Bojack Horseman is a show that will not appeal to everyone’s tastes. It’s a show about horrible people in depressing situations. The humour tends towards crass, and is often downright offensive. It’s also getting a lot of great press at the moment for its positive portrayal of an asexual character.
Todd Chavez is the whacky side character who is usually relegated to the B plot of episodes. Throughout season three we are shown a number of moments of him not quite fitting into standard relationship models, culminating in the finale with him saying. “I’m not gay…. but I don’t think I’m straight either. I don’t know what I am. I think I might be nothing”.
This statement resonated with the experiences of many asexual people, and the show has progressed from there to have some other unexpectedly meaningful moments, such as Todd attending an asexual meetup, the inclusion of the asexual pride flag, and characters discussing the idea of a romantic orientation separate from a sexual one.
The show deals with issues such as asexuality with a surprising sensitivity and grace. Part of the way that it achieves this is by taking the time to adequately research the issues it is engaging with. In this case, their research included a meeting with Ace LA co-executive director Shari.
‘It speaks to the depth and quality of the writing of the show. I was brought in very early. They were still story-boarding and writing scripts so there was still a chance to have some influence. It was great that they had that foresight’
Ace LA started as a meetup group for asexual people in the Los Angeles area, and while it still serves this function, inspired by connections the members made at the Asexuality unconference, they have been putting more efforts into community outreach including developing presentations for health professionals, and running panels at other conferences.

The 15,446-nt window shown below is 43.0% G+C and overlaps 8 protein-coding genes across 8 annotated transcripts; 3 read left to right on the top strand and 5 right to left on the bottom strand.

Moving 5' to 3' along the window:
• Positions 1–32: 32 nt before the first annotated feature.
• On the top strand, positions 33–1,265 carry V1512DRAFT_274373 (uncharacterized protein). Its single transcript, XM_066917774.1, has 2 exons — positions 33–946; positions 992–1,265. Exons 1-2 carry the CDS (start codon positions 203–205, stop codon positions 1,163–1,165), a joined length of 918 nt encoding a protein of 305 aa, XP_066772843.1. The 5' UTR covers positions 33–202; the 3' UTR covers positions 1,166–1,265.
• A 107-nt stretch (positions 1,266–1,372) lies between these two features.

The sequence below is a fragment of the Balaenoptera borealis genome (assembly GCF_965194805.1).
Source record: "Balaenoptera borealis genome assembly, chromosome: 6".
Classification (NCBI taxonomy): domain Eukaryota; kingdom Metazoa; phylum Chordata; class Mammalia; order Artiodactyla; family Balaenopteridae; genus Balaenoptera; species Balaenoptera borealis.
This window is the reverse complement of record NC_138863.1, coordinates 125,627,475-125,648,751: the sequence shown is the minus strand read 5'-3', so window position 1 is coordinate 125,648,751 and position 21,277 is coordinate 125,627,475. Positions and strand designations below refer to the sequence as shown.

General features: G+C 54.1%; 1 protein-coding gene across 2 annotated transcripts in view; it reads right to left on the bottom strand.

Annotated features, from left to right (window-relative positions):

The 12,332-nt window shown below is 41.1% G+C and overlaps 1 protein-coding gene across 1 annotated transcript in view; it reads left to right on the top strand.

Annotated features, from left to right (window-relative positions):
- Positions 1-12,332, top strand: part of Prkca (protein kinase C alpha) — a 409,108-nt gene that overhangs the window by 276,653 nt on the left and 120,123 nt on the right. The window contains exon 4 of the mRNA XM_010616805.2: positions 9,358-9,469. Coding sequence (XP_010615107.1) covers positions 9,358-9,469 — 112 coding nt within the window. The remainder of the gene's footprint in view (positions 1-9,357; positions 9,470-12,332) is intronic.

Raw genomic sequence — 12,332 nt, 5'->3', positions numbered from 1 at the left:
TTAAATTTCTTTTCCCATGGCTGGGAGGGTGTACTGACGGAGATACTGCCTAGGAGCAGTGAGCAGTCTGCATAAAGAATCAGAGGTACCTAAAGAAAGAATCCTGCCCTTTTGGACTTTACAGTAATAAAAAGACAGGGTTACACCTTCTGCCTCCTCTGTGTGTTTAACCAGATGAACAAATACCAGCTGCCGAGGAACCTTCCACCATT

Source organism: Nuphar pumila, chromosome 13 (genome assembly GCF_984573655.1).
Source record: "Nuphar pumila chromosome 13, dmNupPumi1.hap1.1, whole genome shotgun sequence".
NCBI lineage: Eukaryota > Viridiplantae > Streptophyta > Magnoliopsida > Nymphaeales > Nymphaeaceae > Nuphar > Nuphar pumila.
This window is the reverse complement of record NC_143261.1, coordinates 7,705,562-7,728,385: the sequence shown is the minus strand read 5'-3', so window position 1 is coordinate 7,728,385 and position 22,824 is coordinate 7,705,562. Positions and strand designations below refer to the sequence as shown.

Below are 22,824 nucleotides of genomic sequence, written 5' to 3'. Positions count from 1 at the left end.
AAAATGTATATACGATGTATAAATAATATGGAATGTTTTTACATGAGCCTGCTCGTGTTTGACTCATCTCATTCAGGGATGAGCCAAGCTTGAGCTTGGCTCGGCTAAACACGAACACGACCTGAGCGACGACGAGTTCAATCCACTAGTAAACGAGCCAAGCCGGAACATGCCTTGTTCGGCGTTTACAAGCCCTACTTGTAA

When the Bojack Horseman team wanted to find someone to discuss asexuality with they reached out to media monitoring organization GLADD, who put them in touch with AVEN who linked them to Ace LA. After a conference call with one of the producers, Shari had a face to face meeting with the writers and producers of the show.
‘It was just me going in for an hour and a half talking to the writers and producers of the show. They asked very personal questions, but they were always very respectful of my boundaries. Having watched the show and having been a fan of the show I was deliberately open about talking about my life and my experiences and so I never felt uncomfortable.”
‘I was aware they weren’t going to tell me about storylines or anything like that. I didn’t have a presentation or anything mapped out but I had spoken about asexuality in a public forum before. I just started out by talking about my own experiences, because I figured that would just get the conversation going. So I talked about my coming out, I talked about friends and family reaction to it. And then the conversation shifted towards what would you like to see in the way aces are represented? What would you not like to see? It went from very personal to a general macro kind of discussion.’
“I made it very clear that I’m not speaking for the entire ace community, that it’s a spectrum. This is my personal experience of asexuality that won’t necessarily match other people’s’
‘They had clearly done some research. They referenced podcasts and internet research they had done, so it wasn’t a complete Ace 101 kind of experience. One of them mentioned that even before Todd came out, they saw on Tumblr that people were starting to read Todd as ace. I don’t know if they had made the decision that early on, but they were definitely aware of how Todd was coming across’
After the conversation, Raphael Bob-Waksberg (the creator of Bojack Horseman) even sent Shari a personal note thanking her for coming in. He said: “We really want to do the right thing by the ace community.”
Shari is happy with the way the episodes played out. Some of her favourite moments are that there was a married couple at the ace meetup, and that there was an asexual ant eater – which she suspects may be the writers misremembering her telling them about the Ace LA mascot – an armadillo named Ace Spectrum.
Shari enjoyed that Todd’s entire personality wasn’t about his asexuality, and looks forward to seeing more fully fleshed out asexual characters in the media. She is a cartoon creator in her own right, and is currently working on her cartoon series featuring an asexual character.
Her advice to other people doing outreach is to condense your message to three ideas you want people to take home with them. “Anything you can do to focus your message before you go in to have a discussion with any kind of media will really help”